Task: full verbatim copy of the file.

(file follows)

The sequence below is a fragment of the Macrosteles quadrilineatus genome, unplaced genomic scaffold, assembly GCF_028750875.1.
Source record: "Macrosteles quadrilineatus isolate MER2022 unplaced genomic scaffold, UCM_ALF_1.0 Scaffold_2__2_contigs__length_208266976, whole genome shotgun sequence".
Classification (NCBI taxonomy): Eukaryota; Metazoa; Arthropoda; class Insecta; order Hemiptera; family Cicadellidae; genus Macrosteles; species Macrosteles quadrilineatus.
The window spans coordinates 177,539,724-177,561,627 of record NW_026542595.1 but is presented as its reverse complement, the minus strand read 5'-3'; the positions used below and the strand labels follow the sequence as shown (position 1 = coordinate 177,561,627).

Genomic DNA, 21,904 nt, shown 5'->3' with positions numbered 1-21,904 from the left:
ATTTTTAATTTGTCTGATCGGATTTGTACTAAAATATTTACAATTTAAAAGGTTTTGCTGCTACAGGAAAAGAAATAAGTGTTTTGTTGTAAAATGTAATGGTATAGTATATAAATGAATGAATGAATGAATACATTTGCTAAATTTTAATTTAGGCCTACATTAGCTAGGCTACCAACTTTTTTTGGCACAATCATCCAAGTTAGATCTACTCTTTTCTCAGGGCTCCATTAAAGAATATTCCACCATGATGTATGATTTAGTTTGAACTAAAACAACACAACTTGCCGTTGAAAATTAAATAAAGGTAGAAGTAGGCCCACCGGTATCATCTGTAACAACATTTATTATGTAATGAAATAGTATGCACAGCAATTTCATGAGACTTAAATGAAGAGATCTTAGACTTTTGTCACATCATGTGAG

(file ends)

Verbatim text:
The sequence below is a fragment of the Macrosteles quadrilineatus genome, unplaced genomic scaffold, assembly GCF_028750875.1.
Source record: "Macrosteles quadrilineatus isolate MER2022 unplaced genomic scaffold, UCM_ALF_1.0 Scaffold_2__2_contigs__length_208266976, whole genome shotgun sequence".
Classification (NCBI taxonomy): Eukaryota; Metazoa; Arthropoda; class Insecta; order Hemiptera; family Cicadellidae; genus Macrosteles; species Macrosteles quadrilineatus.
The window spans coordinates 177,539,724-177,561,627 of record NW_026542595.1 but is presented as its reverse complement, the minus strand read 5'-3'; the positions used below and the strand labels follow the sequence as shown (position 1 = coordinate 177,561,627).

Genomic DNA, 21,904 nt, shown 5'->3' with positions numbered 1-21,904 from the left:
ATTTTTAATTTGTCTGATCGGATTTGTACTAAAATATTTACAATTTAAAAGGTTTTGCTGCTACAGGAAAAGAAATAAGTGTTTTGTTGTAAAATGTAATGGTATAGTATATAAATGAATGAATGAATGAATACATTTGCTAAATTTTAATTTAGGCCTACATTAGCTAGGCTACCAACTTTTTTTGGCACAATCATCCAAGTTAGATCTACTCTTTTCTCAGGGCTCCATTAAAGAATATTCCACCATGATGTATGATTTAGTTTGAACTAAAACAACACAACTTGCCGTTGAAAATTAAATAAAGGTAGAAGTAGGCCCACCGGTATCATCTGTAACAACATTTATTATGTAATGAAATAGTATGCACAGCAATTTCATGAGACTTAAATGAAGAGATCTTAGACTTTTGTCACATCATGTGAG